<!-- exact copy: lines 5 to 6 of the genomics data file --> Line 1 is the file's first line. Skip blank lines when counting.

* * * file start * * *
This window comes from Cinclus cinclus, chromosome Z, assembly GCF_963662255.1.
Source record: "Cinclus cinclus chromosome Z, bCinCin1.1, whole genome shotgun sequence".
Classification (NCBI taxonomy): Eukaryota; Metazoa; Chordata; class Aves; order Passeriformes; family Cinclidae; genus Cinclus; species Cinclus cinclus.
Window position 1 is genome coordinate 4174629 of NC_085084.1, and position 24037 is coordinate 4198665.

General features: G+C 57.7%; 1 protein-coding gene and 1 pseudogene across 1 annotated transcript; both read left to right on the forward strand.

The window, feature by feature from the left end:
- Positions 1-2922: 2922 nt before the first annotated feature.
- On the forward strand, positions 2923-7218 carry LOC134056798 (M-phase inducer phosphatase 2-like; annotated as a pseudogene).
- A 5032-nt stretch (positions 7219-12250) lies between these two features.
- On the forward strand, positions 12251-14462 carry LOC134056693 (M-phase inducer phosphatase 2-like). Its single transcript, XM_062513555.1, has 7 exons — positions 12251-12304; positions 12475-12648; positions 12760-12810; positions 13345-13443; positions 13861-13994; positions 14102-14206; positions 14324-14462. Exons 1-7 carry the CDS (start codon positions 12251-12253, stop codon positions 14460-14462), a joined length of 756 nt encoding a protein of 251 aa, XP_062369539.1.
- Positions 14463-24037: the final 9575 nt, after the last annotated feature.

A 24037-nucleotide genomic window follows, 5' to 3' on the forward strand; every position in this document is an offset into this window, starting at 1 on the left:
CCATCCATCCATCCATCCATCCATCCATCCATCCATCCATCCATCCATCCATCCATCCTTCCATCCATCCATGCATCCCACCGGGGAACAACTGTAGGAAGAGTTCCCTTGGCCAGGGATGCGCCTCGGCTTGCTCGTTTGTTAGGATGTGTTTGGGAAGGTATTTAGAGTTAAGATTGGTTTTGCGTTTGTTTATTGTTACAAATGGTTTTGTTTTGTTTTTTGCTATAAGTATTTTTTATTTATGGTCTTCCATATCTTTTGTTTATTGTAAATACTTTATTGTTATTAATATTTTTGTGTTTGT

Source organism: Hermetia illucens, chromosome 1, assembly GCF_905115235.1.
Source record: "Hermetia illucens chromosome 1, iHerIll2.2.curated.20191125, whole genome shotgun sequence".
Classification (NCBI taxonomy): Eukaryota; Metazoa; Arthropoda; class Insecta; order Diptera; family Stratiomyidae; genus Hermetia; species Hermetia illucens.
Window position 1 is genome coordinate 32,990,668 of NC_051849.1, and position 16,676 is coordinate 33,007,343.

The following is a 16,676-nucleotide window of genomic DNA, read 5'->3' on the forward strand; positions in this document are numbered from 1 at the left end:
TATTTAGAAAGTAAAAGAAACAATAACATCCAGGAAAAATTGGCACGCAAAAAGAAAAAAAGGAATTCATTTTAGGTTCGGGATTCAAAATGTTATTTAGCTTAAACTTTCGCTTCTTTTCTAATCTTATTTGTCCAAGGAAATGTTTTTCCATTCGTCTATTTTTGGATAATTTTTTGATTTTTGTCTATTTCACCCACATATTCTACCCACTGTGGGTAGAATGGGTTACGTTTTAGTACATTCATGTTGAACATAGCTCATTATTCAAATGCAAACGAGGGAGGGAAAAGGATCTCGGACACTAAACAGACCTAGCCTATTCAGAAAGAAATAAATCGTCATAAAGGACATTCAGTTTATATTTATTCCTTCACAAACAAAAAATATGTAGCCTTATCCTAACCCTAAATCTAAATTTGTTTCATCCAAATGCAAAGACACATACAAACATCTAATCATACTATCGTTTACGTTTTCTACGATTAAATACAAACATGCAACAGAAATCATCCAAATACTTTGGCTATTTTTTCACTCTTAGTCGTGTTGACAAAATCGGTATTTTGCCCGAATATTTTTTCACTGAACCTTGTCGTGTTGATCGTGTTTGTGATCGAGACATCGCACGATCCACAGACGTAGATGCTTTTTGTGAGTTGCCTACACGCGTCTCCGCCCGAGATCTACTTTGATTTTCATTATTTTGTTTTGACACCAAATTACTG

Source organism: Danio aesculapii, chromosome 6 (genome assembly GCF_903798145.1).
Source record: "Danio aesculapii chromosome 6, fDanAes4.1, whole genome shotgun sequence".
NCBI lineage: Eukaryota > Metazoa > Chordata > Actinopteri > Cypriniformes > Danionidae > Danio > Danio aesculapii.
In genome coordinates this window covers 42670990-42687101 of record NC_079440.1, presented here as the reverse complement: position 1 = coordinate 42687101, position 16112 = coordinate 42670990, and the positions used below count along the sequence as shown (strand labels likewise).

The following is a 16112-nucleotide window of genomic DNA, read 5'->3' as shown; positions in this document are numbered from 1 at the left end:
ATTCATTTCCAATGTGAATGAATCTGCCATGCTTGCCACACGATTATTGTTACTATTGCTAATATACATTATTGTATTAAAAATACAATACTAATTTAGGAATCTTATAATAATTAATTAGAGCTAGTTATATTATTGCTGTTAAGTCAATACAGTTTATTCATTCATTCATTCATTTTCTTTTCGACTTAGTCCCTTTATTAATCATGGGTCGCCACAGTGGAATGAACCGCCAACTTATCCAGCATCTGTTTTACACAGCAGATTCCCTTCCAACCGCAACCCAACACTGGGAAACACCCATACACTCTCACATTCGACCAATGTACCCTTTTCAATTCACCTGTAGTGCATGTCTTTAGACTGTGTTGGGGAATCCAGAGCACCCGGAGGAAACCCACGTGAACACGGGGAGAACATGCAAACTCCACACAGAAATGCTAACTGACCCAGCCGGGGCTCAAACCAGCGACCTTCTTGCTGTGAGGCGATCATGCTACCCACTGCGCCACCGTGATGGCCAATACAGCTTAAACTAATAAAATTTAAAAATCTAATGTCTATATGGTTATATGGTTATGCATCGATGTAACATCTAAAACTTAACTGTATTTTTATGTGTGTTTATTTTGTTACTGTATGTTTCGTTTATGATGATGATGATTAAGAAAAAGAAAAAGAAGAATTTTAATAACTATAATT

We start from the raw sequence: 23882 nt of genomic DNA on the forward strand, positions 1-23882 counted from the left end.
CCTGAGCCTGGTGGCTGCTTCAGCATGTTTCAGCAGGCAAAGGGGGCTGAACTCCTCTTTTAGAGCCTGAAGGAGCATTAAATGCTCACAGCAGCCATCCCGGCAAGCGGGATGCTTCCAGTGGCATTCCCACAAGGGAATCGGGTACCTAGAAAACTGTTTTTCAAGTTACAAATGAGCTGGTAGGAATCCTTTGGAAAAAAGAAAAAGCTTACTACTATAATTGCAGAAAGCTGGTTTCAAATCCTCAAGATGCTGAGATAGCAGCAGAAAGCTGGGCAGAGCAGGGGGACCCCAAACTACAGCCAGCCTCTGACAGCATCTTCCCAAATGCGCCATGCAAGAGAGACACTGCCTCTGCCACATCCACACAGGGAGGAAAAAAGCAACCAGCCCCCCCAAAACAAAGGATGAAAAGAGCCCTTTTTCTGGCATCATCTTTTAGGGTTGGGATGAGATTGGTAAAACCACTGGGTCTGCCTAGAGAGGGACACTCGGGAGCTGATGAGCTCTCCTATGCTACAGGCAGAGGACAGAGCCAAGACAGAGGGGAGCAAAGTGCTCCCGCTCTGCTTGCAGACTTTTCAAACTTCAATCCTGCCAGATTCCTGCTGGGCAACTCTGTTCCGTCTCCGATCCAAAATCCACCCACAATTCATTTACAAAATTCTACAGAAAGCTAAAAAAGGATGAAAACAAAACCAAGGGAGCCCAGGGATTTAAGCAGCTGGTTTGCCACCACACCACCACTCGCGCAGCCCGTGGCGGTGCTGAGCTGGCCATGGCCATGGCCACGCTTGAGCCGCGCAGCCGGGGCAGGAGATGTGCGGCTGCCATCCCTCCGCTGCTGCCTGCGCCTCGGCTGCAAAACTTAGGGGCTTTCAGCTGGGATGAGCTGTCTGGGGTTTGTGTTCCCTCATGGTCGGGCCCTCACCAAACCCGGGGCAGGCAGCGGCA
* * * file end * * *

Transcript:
General features: G+C 57.7%; 1 protein-coding gene and 1 pseudogene across 1 annotated transcript; both read left to right on the forward strand.

The window, feature by feature from the left end: